Life insurance is not sexy. It’s not fun to talk about and it’s definitely not a process anyone enjoys. However, much like death and taxes, buying life insurance is an essential part of life and a crucial element of sound financial planning. Most everyone is aware that they need life insurance but, from my experience, most people procrastinate until there is an important life event that pushes them to buy it. However, there are some serious benefits to buying insurance early on, especially if you have debt, are married or planning on marriage, have or are planning on starting a family, or you are a business owner.
How Does Term Life Insurance Work?
Term life insurance is quite simple—use it or lose it. In other words, you pay an annual premium (determined by the insurance company) for the “term” of the policy (usually 20 years) and if you die within those 20 years, your beneficiary will collect the specified amount indicated on the policy. For example, let’s assume you purchase a $1 million, 20-year term policy and the premium is $600/year. Assuming you are current on your premium payment, if you die within the 20-year period, your beneficiary will receive $1 million, tax-free. There are many other kinds of life insurance products but for our purposes today, we will focus on 20-year term.
Why Do You Need Life Insurance?
One of the most fundamental questions you should ask yourself when contemplating life insurance is this: Will someone in my life be adversely effected (from a financial standpoint) by my untimely death? This is different from “Will someone be sad by my untimely death?” I will be sad. But I do not want to assume your financial liabilities. If You Were To Die Tomorrow, Who Would Assume Your Debt? If you own a home, a business, or have personal liabilities, someone else will become responsible for those liabilities (generally your next of kin). Therefore, your spouse, your parents or your siblings could end up having to pay your debts after the good Lord takes you.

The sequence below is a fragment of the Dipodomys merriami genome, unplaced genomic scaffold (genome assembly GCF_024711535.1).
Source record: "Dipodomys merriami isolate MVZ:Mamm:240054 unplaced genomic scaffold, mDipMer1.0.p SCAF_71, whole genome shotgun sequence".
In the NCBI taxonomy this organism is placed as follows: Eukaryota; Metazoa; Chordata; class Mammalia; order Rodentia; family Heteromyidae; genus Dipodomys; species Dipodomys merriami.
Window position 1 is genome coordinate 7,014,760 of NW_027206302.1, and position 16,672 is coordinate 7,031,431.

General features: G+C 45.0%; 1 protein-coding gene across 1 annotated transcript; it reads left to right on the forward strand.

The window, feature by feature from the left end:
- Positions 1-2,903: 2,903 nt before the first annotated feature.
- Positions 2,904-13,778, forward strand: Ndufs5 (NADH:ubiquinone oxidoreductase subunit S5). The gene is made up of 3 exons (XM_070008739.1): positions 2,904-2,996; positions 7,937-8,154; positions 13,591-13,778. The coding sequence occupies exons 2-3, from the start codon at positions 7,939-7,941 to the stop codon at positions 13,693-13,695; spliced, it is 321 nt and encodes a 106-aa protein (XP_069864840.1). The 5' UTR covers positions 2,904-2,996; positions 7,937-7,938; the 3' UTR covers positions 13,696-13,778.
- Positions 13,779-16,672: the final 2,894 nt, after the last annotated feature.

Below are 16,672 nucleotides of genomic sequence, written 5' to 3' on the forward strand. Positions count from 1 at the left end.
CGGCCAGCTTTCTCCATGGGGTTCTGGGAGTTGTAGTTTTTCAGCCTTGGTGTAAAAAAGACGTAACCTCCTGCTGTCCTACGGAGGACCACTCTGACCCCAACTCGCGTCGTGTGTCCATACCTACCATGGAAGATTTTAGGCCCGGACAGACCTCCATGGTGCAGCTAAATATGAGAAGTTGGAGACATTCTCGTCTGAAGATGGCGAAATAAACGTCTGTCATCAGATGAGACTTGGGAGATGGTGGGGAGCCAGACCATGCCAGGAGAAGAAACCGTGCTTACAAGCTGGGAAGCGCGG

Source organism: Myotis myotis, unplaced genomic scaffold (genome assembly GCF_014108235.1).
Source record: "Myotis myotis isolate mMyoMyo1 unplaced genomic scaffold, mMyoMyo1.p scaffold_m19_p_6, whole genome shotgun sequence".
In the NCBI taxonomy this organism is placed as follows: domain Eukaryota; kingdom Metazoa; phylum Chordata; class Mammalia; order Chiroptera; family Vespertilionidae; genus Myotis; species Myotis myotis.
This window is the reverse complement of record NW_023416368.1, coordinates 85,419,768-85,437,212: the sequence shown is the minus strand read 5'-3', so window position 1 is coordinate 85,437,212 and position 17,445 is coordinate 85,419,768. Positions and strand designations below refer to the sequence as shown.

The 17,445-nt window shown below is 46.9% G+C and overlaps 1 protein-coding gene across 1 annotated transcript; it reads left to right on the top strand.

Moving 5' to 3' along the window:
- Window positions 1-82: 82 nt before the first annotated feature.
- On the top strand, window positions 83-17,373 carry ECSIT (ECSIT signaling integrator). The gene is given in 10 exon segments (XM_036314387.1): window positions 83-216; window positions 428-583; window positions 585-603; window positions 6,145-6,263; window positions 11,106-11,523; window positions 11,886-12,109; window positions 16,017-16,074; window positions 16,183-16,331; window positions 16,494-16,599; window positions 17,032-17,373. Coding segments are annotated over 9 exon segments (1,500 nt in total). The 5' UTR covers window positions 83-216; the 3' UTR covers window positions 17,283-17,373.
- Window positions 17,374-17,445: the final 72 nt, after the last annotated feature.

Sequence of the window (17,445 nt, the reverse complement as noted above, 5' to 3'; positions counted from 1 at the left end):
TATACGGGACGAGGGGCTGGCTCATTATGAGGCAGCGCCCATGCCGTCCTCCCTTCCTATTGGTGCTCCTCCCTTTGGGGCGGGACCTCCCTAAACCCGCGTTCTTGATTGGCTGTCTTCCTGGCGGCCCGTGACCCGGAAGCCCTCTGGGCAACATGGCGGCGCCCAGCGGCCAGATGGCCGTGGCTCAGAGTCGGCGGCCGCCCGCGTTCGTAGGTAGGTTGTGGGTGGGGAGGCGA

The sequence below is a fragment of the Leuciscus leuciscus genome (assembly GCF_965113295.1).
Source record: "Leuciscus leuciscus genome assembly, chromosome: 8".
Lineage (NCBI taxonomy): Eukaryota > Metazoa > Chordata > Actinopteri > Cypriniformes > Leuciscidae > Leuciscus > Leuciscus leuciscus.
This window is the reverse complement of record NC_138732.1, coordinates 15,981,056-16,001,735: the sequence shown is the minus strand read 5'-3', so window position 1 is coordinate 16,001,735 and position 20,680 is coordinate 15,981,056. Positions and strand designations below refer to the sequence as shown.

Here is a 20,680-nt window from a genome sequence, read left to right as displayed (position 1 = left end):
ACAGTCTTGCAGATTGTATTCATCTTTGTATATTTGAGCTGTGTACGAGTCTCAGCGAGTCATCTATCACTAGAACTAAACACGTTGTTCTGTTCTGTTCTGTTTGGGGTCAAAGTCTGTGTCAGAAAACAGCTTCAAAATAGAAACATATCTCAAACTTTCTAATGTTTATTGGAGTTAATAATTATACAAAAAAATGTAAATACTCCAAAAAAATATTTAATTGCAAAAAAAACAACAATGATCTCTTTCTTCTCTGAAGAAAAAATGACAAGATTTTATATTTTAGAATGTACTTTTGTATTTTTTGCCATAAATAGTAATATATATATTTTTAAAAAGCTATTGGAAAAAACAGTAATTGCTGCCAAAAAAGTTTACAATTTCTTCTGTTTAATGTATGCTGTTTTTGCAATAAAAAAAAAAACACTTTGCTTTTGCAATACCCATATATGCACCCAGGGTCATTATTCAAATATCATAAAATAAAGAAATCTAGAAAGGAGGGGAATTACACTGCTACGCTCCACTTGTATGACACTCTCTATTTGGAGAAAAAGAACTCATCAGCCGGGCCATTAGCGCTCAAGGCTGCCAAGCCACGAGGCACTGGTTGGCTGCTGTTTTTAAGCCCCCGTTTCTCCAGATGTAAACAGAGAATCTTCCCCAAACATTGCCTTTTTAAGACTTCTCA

Do You Have Children? Guess what? If you have kids and you don’t have life insurance, you may have put your entire family at risk. I know that seems a bit harsh but it is a potential reality. Enough said on that. Are You A Business Owner? What would happen to your business if something were to happen to you? Do you have a succession plan? If you a business owner and do not have a succession plan, speak to a financial advisor to get you on track to help you create one. This could mean purchasing some type of insurance product and creating some documents determining who would inherit your business and its assets and liabilities.
How Much Insurance Do You Need?
This is not an easy question to answer and everyone is different. First, it depends on the variables I mentioned above. It also depends on your age, your sex (men are generally more expensive to insure than women), and how much insurance you can afford. The general formula used by insurance agents is somewhere between 7-10 times your annual salary. For example, if you make $100,000/year, you should consider buying somewhere between $700,000 to $1,000,000 of insurance. That being said, if your life is complicated (kids, business, lots of debt), you should probably look to increase that amount. Again, consider seeking the advice of a financial advisor who understands your financials before making this decision.
Where Should You Buy Life Insurance?
Insurance is an interesting industry. Some companies are better at certain products than others. My advice is to speak to a financial advisor as opposed to a “captive agent”. A captive agent is someone who works for an actual insurance company and only sells that company’s insurance. Whenever I present clients with insurance options, I generally show them 12-15 quotes from various providers so that the client can see the differences in price. Also, as I mentioned, term life may not be the best type of product for you. A financial advisor can assess your situation and help guide you towards a policy that makes the most sense for you. In most cases, advisors will not want to over insure you; however, I cannot say the same for a captive agent.
By: Kristin O’Keeffe Merrick